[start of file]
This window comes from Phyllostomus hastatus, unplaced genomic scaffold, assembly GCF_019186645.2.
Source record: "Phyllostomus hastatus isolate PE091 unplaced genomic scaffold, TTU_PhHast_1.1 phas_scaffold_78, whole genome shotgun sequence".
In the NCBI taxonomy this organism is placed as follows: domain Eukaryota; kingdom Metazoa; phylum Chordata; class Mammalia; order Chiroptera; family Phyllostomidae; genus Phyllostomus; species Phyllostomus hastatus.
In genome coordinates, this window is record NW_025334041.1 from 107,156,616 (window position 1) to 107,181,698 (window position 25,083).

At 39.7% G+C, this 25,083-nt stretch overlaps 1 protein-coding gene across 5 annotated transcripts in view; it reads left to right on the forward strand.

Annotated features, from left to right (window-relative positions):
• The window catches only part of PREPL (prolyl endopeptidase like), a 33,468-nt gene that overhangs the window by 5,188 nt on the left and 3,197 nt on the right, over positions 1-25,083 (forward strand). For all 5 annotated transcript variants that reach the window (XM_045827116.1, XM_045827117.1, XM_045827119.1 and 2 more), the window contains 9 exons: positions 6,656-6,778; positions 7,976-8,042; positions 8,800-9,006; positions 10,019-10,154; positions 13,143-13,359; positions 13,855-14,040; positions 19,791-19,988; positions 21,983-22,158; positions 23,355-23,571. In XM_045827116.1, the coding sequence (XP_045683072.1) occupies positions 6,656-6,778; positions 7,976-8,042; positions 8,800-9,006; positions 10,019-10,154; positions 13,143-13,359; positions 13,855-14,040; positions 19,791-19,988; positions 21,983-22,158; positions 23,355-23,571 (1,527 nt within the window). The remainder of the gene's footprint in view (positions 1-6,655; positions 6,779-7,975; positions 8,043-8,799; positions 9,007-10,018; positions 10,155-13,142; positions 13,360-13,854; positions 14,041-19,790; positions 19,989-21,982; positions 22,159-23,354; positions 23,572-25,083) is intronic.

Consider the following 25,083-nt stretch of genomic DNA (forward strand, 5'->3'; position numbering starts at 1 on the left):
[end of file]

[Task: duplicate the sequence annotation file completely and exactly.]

This window comes from Phyllostomus hastatus, unplaced genomic scaffold, assembly GCF_019186645.2.
Source record: "Phyllostomus hastatus isolate PE091 unplaced genomic scaffold, TTU_PhHast_1.1 phas_scaffold_78, whole genome shotgun sequence".
In the NCBI taxonomy this organism is placed as follows: domain Eukaryota; kingdom Metazoa; phylum Chordata; class Mammalia; order Chiroptera; family Phyllostomidae; genus Phyllostomus; species Phyllostomus hastatus.
In genome coordinates, this window is record NW_025334041.1 from 107,156,616 (window position 1) to 107,181,698 (window position 25,083).

At 39.7% G+C, this 25,083-nt stretch overlaps 1 protein-coding gene across 5 annotated transcripts in view; it reads left to right on the forward strand.

Annotated features, from left to right (window-relative positions):
• The window catches only part of PREPL (prolyl endopeptidase like), a 33,468-nt gene that overhangs the window by 5,188 nt on the left and 3,197 nt on the right, over positions 1-25,083 (forward strand). For all 5 annotated transcript variants that reach the window (XM_045827116.1, XM_045827117.1, XM_045827119.1 and 2 more), the window contains 9 exons: positions 6,656-6,778; positions 7,976-8,042; positions 8,800-9,006; positions 10,019-10,154; positions 13,143-13,359; positions 13,855-14,040; positions 19,791-19,988; positions 21,983-22,158; positions 23,355-23,571. In XM_045827116.1, the coding sequence (XP_045683072.1) occupies positions 6,656-6,778; positions 7,976-8,042; positions 8,800-9,006; positions 10,019-10,154; positions 13,143-13,359; positions 13,855-14,040; positions 19,791-19,988; positions 21,983-22,158; positions 23,355-23,571 (1,527 nt within the window). The remainder of the gene's footprint in view (positions 1-6,655; positions 6,779-7,975; positions 8,043-8,799; positions 9,007-10,018; positions 10,155-13,142; positions 13,360-13,854; positions 14,041-19,790; positions 19,989-21,982; positions 22,159-23,354; positions 23,572-25,083) is intronic.

Consider the following 25,083-nt stretch of genomic DNA (forward strand, 5'->3'; position numbering starts at 1 on the left):